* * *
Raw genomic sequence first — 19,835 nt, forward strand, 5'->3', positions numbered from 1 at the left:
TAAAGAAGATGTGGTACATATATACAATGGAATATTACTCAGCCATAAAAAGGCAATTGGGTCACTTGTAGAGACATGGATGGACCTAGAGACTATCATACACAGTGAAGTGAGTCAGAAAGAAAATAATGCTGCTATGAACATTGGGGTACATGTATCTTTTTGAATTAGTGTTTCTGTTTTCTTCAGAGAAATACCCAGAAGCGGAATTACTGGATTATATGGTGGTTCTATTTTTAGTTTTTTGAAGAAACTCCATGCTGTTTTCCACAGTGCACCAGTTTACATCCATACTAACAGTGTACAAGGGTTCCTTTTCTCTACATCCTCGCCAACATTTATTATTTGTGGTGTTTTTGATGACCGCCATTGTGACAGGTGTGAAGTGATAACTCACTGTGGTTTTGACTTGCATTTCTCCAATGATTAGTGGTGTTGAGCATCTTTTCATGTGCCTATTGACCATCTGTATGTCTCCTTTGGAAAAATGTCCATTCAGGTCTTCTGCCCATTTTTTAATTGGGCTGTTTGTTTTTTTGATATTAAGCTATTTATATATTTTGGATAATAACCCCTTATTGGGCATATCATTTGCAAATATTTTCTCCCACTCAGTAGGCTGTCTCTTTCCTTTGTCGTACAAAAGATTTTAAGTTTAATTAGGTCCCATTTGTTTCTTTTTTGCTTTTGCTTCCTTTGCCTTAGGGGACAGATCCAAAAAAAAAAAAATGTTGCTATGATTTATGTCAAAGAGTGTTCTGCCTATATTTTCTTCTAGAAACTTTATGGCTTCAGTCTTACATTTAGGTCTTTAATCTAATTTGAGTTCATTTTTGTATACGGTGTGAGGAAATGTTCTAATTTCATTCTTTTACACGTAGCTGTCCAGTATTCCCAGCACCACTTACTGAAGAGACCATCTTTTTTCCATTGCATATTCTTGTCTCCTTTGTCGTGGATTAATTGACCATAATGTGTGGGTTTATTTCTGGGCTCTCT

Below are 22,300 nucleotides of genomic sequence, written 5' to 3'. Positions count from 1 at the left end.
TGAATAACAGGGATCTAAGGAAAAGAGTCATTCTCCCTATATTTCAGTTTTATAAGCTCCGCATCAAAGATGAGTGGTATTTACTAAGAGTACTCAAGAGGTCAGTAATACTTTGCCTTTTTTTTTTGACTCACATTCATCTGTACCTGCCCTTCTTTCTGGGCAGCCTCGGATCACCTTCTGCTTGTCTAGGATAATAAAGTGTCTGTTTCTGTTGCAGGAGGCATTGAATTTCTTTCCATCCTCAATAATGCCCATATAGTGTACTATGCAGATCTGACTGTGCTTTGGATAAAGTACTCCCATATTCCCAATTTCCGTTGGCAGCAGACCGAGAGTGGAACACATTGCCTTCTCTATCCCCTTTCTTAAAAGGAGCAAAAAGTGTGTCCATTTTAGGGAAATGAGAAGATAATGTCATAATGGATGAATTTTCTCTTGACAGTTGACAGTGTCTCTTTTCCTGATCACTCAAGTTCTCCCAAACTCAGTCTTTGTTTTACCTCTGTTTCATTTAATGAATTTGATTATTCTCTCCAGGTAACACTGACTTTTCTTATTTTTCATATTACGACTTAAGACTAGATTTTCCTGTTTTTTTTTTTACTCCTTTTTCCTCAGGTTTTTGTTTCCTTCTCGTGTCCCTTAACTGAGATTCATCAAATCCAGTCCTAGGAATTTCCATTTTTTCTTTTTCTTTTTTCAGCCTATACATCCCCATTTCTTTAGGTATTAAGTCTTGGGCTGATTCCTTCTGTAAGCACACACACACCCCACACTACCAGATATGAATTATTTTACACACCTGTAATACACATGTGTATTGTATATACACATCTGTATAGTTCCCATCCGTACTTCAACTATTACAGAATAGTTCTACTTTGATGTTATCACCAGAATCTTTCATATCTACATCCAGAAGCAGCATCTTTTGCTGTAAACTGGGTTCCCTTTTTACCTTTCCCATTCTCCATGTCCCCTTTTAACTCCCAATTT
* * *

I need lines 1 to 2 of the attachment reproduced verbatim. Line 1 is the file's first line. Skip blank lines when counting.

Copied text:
Raw genomic sequence first — 19,835 nt, forward strand, 5'->3', positions numbered from 1 at the left:
TAAAGAAGATGTGGTACATATATACAATGGAATATTACTCAGCCATAAAAAGGCAATTGGGTCACTTGTAGAGACATGGATGGACCTAGAGACTATCATACACAGTGAAGTGAGTCAGAAAGAAAATAATGCTGCTATGAACATTGGGGTACATGTATCTTTTTGAATTAGTGTTTCTGTTTTCTTCAGAGAAATACCCAGAAGCGGAATTACTGGATTATATGGTGGTTCTATTTTTAGTTTTTTGAAGAAACTCCATGCTGTTTTCCACAGTGCACCAGTTTACATCCATACTAACAGTGTACAAGGGTTCCTTTTCTCTACATCCTCGCCAACATTTATTATTTGTGGTGTTTTTGATGACCGCCATTGTGACAGGTGTGAAGTGATAACTCACTGTGGTTTTGACTTGCATTTCTCCAATGATTAGTGGTGTTGAGCATCTTTTCATGTGCCTATTGACCATCTGTATGTCTCCTTTGGAAAAATGTCCATTCAGGTCTTCTGCCCATTTTTTAATTGGGCTGTTTGTTTTTTTGATATTAAGCTATTTATATATTTTGGATAATAACCCCTTATTGGGCATATCATTTGCAAATATTTTCTCCCACTCAGTAGGCTGTCTCTTTCCTTTGTCGTACAAAAGATTTTAAGTTTAATTAGGTCCCATTTGTTTCTTTTTTGCTTTTGCTTCCTTTGCCTTAGGGGACAGATCCAAAAAAAAAAAAATGTTGCTATGATTTATGTCAAAGAGTGTTCTGCCTATATTTTCTTCTAGAAACTTTATGGCTTCAGTCTTACATTTAGGTCTTTAATCTAATTTGAGTTCATTTTTGTATACGGTGTGAGGAAATGTTCTAATTTCATTCTTTTACACGTAGCTGTCCAGTATTCCCAGCACCACTTACTGAAGAGACCATCTTTTTTCCATTGCATATTCTTGTCTCCTTTGTCGTGGATTAATTGACCATAATGTGTGGGTTTATTTCTGGGCTCTCT